October 17: Bruce Springsteen released The River in 1980
But I remember us riding in my brother’s car
Her body tan and wet down at the reservoir
At night on them banks I’d lie awake
And pull her close just to feel each breath she’d take
Now those memories come back to haunt me
They haunt me like a curse Is a dream a lie if it don’t come true Or is it something worse?
~Bruce Springsteen “The River”
Put on your best dress baby
And darlin’, fix your hair up right
Cause there’s a party, honey
Way down beneath the neon lights
~Bruce Springsteen “Out In The Street”
Steve Earle got to play with the Allman Brothers, and what do the do? A song he said he always wanted to do with them, Copperhead Road plus a true classic done in a respectful way, Knocking on Heaven’s Door. Bruce Katz also sit in on keyboards.
This happened just a few weeks ago.Lucky are the people who had tickets for that show!
The sound is a bit “sharp” but this was just too good to miss.
“I volunteered for the Army on my birthday They draft the white trash , ´round here anyway I done two tours of duty in Vietnam And I came home with a brand new plan…”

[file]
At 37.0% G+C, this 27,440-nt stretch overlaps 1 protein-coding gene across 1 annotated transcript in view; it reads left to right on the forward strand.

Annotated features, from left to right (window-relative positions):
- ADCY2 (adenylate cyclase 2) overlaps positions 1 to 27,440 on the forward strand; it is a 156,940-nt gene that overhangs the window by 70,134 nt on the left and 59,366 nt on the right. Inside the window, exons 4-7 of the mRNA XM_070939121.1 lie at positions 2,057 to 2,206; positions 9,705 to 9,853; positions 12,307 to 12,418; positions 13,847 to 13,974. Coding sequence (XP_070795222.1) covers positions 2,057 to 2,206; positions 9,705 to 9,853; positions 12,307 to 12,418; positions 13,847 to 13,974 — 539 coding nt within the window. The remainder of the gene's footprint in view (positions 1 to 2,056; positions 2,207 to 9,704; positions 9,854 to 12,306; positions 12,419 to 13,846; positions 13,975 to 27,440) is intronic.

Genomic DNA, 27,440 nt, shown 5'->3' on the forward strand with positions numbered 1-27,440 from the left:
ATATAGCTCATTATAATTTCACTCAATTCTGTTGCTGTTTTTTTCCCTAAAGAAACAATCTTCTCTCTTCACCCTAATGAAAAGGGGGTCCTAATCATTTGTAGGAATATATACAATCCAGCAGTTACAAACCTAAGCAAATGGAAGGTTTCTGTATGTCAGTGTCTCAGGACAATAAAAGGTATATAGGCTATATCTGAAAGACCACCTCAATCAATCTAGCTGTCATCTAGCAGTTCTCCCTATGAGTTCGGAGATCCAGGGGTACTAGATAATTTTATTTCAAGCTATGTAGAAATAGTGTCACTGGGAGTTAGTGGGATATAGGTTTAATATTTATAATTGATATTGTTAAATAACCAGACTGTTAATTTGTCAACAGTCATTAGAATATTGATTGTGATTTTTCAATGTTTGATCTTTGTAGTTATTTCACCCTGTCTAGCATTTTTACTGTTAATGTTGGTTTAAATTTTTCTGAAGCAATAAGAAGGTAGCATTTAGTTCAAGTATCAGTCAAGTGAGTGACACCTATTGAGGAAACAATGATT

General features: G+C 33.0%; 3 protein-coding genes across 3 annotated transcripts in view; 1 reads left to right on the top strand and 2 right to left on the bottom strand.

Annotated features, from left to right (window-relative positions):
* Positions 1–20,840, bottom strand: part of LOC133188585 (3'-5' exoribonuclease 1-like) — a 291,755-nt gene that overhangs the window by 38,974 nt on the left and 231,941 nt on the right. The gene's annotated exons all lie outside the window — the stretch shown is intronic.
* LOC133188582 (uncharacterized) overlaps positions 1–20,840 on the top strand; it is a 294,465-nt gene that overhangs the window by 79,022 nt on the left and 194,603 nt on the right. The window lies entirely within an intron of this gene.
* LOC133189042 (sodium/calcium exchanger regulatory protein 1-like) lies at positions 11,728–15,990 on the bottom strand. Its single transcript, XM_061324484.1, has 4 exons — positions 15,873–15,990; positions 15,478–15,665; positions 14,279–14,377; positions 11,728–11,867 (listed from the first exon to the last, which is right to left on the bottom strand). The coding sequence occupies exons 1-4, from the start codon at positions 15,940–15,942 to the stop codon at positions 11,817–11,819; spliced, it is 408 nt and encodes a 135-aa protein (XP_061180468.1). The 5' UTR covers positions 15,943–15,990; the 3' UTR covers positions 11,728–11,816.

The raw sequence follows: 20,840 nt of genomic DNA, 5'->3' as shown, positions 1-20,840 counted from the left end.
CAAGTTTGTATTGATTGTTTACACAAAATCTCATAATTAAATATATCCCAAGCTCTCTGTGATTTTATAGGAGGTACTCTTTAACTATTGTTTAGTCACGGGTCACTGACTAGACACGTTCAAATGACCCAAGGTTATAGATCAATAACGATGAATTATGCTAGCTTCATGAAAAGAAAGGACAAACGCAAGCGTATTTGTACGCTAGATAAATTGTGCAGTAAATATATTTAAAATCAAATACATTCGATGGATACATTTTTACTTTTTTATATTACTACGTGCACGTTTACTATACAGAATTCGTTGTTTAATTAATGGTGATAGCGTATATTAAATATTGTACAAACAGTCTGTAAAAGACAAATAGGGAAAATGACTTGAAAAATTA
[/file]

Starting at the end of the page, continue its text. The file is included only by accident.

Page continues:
“”This record is definitely going to keep me off the Grand Ole Opry. I think we’ve made a real rock ‘n roll album. People that only know me from Guitar Town might be freaked out a bit, although anyone who also followed Exit O and the live thing won’t be taken aback at all. Sonically, the rhythm section’s a lot tougher.” – Steve Earle (to Spectator)
Copperhead Road is an American alternative country/country rock album released in 1988 by Steve Earle. Often referred to as Earle’s first “rock record”, Earle himself calls it the world’s first blend ofheavy metal and bluegrass, while in their January 26, 1989 review of the album Rolling Stone suggested the style be known as “power twang”. (read more at Wikipedia)
October 17, 1988
April 29, 2008 (Deluxe)
Heartland rock, Alt-Country, Country rock, Americana
Uni Records (USA/Canada)
Steve Earle, Tony Brown
Official video for the song Copperhead Road
The songs on the album are a mix of personal/love songs and political/story-songs. The title track is about a road used for drug/alcohol traffic through generations, the song “Snake Oil” compares then president Ronald Reagan to a traveling con man. The title track and “Johnny Come Lately” ( with The Pogues) both describe the experiences of returning veterans.
Steve Earle and Pogues recording Johnny Come Lately: